Tuesday, 2 March 2010


Twenty years in the writing and over fifty years since the event, no one can accuse Helen Weaver of being quick to cash in on her short love affair with Jack Kerouac.

Kerouacologists (just made that up) will know Weaver as “Ruth Heaper” in Jack’s Desolation Angels. When Jack turned up on her New York doorstep with Allen Ginsberg in late 1956 looking for a pad to crash, they immediately got together and Jack stayed for a couple of months until his drinking and general disturbance gave her too many sleepless nights. Asking him to find somewhere else to stay during the week so she could get some kip for work in the mornings, Helen hadn’t meant to finish the relationship, but that was the effect as Jack quickly hooked up with Joyce Glassman. For Joyce’s version of events, see Minor Characters by Joyce Johnson (nee Glassman).

According to Jack, he was dumped on the advice of Helen’s analyst, which wasn’t the case. “I rejected him for the same reason America rejected him” she says, “he interfered with our sleep”.

It’s fascinating to read Desolation Angels, Minor Characters and The Awakener side by side to compare accounts. Joyce referred to Helen as “boyish, sloe-eyed and under analysis”, and in turn Helen calls her “a little round blonde person” and with obvious glee reports others coining her “Pudding Face” and “The Unbaked Muffin”. It is far from a bitch-fest though and there’s a touching moment in 1994 when the women embrace at a Beat conference.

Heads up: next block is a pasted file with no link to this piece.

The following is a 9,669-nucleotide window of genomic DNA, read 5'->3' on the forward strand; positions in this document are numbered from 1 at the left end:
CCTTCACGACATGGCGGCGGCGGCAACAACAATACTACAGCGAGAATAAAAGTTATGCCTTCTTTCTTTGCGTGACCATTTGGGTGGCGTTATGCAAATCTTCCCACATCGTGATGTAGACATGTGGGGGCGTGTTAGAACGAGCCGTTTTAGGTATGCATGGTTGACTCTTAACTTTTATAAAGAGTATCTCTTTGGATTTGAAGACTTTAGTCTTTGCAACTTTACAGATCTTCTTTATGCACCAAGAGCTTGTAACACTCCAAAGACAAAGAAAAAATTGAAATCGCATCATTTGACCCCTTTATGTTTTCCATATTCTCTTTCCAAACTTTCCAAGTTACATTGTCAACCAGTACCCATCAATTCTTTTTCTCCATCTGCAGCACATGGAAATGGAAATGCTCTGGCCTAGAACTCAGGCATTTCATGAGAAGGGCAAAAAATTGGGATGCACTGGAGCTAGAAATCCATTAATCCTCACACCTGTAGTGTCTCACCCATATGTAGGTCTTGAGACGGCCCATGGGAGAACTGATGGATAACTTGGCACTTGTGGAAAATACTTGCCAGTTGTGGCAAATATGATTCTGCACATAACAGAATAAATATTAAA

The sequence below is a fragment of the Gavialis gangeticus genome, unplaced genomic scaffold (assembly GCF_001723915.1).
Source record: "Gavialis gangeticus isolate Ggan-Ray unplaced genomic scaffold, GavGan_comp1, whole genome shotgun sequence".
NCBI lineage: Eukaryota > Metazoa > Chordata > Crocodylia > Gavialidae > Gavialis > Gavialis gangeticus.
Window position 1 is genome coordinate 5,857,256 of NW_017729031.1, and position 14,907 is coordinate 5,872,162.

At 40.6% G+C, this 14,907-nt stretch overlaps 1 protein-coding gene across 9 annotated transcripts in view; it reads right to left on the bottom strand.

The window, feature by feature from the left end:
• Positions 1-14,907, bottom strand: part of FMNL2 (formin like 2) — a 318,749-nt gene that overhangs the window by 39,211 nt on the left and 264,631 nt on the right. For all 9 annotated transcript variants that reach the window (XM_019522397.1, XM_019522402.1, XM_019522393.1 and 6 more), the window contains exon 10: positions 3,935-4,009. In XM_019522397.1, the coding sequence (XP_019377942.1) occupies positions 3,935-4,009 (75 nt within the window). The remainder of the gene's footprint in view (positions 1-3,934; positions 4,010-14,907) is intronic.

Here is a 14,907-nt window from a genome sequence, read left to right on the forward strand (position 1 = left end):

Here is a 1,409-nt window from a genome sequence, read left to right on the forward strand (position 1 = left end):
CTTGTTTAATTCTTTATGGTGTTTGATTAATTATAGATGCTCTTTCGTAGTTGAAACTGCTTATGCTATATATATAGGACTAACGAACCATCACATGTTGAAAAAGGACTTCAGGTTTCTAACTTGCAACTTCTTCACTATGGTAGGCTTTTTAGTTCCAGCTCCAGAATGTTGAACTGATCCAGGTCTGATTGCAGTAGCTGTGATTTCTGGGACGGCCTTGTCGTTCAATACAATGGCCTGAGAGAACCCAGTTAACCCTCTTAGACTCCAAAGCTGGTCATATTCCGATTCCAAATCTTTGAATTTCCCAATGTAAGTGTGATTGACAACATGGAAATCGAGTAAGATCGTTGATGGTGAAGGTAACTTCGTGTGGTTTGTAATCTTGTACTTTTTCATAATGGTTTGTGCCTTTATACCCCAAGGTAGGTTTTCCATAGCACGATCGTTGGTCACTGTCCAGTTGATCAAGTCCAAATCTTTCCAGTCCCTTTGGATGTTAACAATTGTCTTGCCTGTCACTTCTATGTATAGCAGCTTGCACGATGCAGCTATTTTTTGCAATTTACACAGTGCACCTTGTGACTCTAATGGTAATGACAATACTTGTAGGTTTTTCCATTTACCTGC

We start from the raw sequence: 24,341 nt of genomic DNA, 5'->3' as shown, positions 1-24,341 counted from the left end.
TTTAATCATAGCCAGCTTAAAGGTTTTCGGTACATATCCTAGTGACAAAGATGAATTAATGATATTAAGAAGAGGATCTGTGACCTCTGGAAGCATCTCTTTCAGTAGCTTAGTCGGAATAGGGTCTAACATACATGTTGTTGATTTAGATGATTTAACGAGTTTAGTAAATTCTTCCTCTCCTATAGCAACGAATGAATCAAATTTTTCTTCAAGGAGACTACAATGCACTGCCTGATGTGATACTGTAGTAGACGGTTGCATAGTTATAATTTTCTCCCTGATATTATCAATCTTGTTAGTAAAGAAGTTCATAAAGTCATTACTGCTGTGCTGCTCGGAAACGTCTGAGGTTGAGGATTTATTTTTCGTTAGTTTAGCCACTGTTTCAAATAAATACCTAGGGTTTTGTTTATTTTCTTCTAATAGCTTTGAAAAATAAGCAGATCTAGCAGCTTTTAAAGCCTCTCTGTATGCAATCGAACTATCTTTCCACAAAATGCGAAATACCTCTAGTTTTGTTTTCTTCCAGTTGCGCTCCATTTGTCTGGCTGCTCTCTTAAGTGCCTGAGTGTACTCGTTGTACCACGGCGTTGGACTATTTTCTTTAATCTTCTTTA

Using her diaries, letters and notes she kept, Weaver writes with an engaging, warm style and paints an intimate portrait of Kerouac. With On The Road still a year until publication, he was in bad shape both mentally and physically with his alcoholism apparent for all who cared to look. “I had seen the sadness in his eyes and pretended in was poetry. Now I looked into his eyes and saw not poetry but despair. They were the eyes of a man looking down the road that led nowhere but the grave”.

Their relationship didn’t last long but Helen explains how her attachment has grown over the years as her appreciation of Jack’s writing has increased. The Awakener is a thoughtful tribute to a man who not only awoke Helen Weaver but who helped wake America with his unique poetic style. Not that they thanked him of course, until it was much, much too late.

The Awakener: A Memoir of Jack Kerouac and the Fifties by Helen Weaver is published by City Lights, priced $16.95.

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